In light of the recent collapse of the Borders corporation, things are looking shaky for booksellers, publishers and writers alike. Borders’ demise is the first major sign that those who predicted that Amazon and ebooks would run traditional bookstores out of business may be right.
For those of us preparing to enter the book industry, it is terrifying.
This New York Times article discusses how the issue of electronic media in publishing is dominating conversation within the industry. Students at Columbia University’s six-week Publishing Course have been inundated with the message that everything about publishing is changing — and there are no guarantees about what aspects of the industry will survive the shift.
One of the lecturers, Douglas Stewart of Sterling Lord Literistic, is quoted in the article as saying, “It is a really scary time to go into the business, and I’m sure they’re hearing that. We’re all thinking that as we look out at the sea of eager faces — I wonder if they should be doing that right now?”
As a student currently enrolled in the Denver Publishing Institute, I am really interested in the answer to that question. The Denver Publishing Institute (DPI) is an intense four-week graduate certification course that introduces students to many aspects of the publishing industry, including editing, marketing and sales. Denver differs from other publishing courses in that it focuses heavily on book publishing as opposed to magazine publishing.
This is my second week out in Denver and I have already learned a ton about the publishing industry — but most of what I have learned is that no one knows what the future holds.
People who go into publishing aren’t interested in money. We aren’t looking to get famous or go to glamorous Hollywood parties. From what I’ve seen at DPI so far, we mostly just love books — and we want to center our lives around them.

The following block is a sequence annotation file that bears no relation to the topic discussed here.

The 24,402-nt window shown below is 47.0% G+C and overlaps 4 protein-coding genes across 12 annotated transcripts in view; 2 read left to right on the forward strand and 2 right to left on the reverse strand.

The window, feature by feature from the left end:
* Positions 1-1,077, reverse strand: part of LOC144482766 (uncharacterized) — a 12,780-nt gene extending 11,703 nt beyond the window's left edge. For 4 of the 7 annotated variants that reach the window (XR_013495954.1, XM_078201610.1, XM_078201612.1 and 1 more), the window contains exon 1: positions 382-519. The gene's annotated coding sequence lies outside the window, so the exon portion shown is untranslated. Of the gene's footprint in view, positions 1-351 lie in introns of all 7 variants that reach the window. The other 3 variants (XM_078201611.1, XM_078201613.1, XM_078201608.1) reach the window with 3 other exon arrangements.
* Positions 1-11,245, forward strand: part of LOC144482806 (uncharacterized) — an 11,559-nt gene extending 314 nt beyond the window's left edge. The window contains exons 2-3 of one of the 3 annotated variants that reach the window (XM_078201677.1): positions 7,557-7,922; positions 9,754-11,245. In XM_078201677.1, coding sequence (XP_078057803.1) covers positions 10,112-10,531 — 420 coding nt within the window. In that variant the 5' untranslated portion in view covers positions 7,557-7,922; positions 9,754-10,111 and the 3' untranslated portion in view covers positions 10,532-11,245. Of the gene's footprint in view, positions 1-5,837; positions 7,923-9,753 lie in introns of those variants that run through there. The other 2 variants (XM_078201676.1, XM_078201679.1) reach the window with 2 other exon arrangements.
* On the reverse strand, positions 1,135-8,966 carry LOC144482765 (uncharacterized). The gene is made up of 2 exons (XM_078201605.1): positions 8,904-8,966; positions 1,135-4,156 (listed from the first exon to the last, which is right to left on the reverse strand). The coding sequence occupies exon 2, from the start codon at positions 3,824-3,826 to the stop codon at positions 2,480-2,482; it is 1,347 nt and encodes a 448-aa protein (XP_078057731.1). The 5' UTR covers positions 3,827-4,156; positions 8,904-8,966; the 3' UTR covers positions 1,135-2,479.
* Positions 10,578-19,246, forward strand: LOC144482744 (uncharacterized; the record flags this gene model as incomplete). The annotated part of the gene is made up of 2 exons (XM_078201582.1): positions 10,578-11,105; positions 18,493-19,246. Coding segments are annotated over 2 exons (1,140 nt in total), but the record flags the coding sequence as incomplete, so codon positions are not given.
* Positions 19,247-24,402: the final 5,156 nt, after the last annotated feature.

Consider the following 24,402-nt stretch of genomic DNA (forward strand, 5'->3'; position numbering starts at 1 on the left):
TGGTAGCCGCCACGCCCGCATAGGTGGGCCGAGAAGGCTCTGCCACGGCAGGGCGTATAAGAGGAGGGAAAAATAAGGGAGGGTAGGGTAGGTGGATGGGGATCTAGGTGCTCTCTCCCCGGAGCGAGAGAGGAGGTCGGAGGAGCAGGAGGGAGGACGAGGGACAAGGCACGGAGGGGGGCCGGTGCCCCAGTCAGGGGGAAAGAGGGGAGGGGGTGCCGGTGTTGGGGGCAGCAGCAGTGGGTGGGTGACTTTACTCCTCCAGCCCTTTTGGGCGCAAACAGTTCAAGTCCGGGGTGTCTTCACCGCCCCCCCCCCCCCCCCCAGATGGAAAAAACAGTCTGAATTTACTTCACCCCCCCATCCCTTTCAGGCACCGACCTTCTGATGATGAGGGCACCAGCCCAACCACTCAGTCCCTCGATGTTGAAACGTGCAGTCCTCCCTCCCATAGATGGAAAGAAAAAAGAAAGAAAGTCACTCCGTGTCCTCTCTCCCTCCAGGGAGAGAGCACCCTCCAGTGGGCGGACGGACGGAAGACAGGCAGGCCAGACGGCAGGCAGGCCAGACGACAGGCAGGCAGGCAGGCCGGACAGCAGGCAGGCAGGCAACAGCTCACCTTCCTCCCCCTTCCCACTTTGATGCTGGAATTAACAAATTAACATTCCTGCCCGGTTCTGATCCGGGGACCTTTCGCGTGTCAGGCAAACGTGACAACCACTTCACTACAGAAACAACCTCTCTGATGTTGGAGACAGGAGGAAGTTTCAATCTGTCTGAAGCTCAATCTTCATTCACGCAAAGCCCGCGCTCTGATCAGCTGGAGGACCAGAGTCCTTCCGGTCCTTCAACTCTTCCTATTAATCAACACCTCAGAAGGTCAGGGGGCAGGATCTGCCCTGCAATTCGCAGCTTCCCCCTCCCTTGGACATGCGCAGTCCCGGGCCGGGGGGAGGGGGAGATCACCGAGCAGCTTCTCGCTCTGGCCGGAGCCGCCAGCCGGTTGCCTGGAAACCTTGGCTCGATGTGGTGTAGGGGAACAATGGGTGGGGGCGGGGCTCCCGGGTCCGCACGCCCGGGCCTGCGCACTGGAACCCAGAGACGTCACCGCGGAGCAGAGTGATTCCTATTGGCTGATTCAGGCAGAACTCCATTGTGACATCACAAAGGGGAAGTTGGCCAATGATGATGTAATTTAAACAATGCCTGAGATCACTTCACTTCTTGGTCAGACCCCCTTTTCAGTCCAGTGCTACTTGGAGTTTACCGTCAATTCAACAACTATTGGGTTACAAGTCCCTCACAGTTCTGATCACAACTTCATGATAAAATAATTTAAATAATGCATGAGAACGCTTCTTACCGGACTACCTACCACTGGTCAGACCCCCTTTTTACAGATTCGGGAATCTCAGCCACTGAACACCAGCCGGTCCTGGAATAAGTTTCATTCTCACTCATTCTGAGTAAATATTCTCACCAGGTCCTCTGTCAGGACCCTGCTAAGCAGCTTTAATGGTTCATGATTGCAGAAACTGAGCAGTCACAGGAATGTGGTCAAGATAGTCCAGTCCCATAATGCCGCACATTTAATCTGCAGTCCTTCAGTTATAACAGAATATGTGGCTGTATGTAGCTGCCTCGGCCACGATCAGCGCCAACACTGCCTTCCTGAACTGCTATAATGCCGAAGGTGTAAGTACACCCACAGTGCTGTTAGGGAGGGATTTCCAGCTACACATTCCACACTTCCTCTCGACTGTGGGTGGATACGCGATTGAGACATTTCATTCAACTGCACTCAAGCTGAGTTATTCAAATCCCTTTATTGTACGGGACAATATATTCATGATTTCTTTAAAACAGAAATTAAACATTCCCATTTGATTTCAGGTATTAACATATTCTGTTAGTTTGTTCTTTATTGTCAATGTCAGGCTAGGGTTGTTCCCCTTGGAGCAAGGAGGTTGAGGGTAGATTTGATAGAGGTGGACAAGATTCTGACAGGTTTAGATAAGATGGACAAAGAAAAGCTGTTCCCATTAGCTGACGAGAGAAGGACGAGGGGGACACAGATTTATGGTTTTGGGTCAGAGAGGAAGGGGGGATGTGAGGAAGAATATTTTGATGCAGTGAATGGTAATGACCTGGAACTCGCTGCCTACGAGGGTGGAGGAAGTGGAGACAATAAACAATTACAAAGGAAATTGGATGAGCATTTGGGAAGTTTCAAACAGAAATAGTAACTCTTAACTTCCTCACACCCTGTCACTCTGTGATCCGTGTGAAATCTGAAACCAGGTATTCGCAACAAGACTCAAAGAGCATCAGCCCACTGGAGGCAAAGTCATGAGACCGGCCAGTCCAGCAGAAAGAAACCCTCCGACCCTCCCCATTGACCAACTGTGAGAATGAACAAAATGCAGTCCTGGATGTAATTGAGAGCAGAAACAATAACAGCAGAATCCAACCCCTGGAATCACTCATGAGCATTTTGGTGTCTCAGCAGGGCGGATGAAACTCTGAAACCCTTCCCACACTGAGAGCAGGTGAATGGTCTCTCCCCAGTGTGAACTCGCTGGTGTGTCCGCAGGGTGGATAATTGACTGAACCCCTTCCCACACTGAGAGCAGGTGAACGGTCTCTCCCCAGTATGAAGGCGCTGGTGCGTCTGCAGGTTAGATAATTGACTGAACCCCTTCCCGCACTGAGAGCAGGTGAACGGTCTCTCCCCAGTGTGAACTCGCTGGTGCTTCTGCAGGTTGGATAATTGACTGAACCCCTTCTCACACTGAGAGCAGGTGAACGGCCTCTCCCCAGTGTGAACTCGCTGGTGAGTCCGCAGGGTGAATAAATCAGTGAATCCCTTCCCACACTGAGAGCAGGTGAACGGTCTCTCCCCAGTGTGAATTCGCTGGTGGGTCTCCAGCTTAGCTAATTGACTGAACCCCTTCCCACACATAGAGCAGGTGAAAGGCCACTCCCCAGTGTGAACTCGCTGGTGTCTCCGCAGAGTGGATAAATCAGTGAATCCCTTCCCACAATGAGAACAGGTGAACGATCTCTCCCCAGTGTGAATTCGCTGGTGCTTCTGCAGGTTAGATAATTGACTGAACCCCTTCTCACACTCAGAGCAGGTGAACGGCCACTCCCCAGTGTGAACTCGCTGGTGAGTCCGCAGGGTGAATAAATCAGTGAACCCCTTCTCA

Half of the 98 students in our class journeyed out to see the midnight release of Harry Potter and the Deathly Hallows Part 2 despite the fact that we had class at 9:00 the next morning. Many people pull out novels during lunch breaks, and general book-nerdery is apparent in every class as we eagerly hang on the words of lecturers who instruct us in the fine points of line editing and book publishing contracts. It’s sad that an industry that has so much passion and genuine love behind it may be on the brink of extinction.
Although Borders is gone, the printed book should stay alive. There are too many people who love the feel of a book in their hand to let this be the end of Gutenberg’s great invention. Ebooks are great, but they shouldn’t be the only books.
My hope is that those who love printed books will continue to support local and chain bookstores. Until changes within the industry slow down, however, book publishing will have an uncertain future.